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Precision Guidance Kit (PGK) making cannons more accurate

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August 16, 2006

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August 17, 2006 As we reported on July 6, BAE Systems was recently selected to participate in the U.S. Army's six-month Precision Guidance Kit (PGK) technology development program designed to make cannons MUCH more accurate. While the first increment of the PGK program is focused on improving accuracy of 155-mm rounds, BAE Systems today released the first look at a 105-mm projectile equipped with the company's PGK solution hardware (that's it standing upright in attached photo). You can also see a video of this technology here.

BAE Systems' solution for PGK is the two-directional Course Correcting Fuze (CCF). The company has tested more than 100 155-mm CCF fuzes, (lower left of pic) in laboratory and gun-fired environments including a successful gun-fired demonstration at the Army's Yuma Proving Ground in 2005 that showed rounds equipped with CCF were at least three times more accurate than conventional rounds.

As BAE Systems prepares to deliver 155-mm fuzes to the Army for the competitive technology development program, the company will continue to test and refine its design for the 105-mm CCF as a solution for future phases of PGK development, which will focus on improving 105-mm projectile accuracy.

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About the Author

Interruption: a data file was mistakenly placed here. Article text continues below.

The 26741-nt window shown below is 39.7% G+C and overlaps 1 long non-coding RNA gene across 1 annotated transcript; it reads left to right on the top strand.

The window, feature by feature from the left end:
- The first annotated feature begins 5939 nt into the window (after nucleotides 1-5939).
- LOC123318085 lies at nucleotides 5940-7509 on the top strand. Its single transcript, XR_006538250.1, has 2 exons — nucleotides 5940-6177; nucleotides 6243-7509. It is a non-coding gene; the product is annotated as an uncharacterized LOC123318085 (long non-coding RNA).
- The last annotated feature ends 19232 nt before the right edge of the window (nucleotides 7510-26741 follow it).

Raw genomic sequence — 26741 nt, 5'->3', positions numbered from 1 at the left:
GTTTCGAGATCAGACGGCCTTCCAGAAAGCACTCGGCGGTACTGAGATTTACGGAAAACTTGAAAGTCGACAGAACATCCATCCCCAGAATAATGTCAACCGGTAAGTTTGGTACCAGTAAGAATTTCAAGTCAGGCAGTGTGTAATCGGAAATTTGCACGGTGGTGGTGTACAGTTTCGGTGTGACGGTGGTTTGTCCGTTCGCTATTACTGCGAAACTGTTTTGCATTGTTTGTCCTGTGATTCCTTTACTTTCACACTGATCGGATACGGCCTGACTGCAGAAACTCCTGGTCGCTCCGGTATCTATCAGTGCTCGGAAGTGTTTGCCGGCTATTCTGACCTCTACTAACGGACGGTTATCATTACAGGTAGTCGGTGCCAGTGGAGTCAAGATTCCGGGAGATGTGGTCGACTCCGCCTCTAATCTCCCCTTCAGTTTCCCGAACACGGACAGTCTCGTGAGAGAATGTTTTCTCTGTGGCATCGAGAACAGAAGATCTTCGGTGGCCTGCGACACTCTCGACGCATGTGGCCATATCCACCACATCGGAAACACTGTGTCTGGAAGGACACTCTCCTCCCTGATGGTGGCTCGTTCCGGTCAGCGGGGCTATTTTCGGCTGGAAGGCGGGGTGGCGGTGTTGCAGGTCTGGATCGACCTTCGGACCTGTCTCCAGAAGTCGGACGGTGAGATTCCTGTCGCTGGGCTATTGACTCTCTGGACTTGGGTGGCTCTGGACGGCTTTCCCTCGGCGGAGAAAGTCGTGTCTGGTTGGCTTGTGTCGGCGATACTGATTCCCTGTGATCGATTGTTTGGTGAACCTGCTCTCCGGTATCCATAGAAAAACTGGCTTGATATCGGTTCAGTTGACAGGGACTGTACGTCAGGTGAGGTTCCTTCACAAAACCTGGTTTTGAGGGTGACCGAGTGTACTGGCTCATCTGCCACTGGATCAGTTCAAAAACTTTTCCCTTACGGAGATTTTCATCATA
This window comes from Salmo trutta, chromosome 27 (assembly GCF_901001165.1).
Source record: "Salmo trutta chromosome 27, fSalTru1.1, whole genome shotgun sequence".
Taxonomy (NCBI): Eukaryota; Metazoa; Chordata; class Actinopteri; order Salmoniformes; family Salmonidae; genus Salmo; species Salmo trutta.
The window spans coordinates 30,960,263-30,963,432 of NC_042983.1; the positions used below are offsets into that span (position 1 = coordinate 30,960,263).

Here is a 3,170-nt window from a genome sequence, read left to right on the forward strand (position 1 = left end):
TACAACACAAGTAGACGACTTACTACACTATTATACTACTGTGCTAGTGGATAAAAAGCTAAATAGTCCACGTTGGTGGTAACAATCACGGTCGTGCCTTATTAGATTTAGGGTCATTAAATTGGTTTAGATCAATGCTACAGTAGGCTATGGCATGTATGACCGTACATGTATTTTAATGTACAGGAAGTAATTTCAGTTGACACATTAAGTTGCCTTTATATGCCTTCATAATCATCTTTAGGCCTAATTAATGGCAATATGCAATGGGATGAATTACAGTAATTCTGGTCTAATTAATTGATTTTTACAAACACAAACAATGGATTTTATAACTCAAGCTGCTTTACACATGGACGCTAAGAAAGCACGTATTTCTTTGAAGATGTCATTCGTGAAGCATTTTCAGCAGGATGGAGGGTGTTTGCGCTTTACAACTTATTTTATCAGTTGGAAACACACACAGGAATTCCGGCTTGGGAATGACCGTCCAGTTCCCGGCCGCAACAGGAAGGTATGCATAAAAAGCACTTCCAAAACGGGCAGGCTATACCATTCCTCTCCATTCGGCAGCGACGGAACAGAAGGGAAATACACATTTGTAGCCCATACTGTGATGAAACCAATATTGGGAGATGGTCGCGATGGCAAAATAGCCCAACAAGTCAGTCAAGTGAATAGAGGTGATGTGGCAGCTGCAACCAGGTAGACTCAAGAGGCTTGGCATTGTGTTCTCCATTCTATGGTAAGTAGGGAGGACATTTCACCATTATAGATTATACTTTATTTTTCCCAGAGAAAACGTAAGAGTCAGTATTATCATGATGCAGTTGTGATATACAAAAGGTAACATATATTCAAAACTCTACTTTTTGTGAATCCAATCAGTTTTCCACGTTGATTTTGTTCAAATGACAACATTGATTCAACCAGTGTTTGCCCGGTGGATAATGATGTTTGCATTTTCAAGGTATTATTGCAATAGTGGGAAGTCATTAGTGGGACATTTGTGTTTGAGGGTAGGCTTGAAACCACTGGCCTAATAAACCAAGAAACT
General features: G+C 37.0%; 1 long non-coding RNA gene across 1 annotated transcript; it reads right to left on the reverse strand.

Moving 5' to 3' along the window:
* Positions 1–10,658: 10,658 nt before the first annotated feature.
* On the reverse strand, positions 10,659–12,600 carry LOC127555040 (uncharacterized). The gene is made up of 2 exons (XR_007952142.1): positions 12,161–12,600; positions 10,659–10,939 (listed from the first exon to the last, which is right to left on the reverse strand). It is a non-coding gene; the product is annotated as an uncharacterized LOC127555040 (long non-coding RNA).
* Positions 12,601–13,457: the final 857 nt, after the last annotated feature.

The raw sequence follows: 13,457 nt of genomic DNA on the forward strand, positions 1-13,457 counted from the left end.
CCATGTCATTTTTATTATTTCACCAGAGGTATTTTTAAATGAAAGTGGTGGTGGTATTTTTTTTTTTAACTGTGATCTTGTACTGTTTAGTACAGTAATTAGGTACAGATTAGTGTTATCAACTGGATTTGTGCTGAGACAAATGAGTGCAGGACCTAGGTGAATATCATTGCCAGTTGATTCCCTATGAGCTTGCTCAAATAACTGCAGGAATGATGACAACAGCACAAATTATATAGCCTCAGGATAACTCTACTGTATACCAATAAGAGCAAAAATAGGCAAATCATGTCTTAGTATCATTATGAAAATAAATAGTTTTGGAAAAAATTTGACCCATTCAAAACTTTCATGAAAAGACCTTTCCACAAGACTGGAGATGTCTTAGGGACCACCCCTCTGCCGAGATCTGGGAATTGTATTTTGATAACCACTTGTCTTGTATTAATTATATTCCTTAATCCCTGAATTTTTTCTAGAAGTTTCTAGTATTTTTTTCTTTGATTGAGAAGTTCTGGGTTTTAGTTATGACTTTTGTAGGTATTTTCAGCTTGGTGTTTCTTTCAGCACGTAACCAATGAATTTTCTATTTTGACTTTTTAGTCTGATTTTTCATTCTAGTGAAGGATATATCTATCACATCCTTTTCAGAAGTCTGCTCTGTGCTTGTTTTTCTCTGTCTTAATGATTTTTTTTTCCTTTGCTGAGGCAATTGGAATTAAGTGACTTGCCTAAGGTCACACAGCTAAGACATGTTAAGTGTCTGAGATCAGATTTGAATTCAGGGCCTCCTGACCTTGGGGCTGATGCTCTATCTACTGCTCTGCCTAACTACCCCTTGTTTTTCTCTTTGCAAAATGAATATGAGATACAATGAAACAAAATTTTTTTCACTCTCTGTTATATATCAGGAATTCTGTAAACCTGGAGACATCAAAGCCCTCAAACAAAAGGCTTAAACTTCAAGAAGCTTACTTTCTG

Mike Hanlon Mike grew up thinking he would become a mathematician, accidentally started motorcycle racing, got a job writing road tests for a motorcycle magazine while at university, and became a writer. As a travelling photojournalist during his early career, his work was published in a dozen languages across 20+ countries. He went on to edit or manage over 50 print publications, with target audiences ranging from pensioners to plumbers, many different sports, many car and motorcycle magazines, with many more in the fields of communication - narrow subject magazines on topics such as advertising, marketing, visual communications, design, presentation and direct marketing. Then came the internet and Mike managed internet projects for Australia's largest multimedia company, Telstra.com.au (Australia's largest Telco), Seek.com.au (Australia's largest employment site), top100.com.au, hitwise.com, and a dozen other internet start-ups before founding Gizmag in 2002. Now he writes and thinks. All articles by Mike Hanlon
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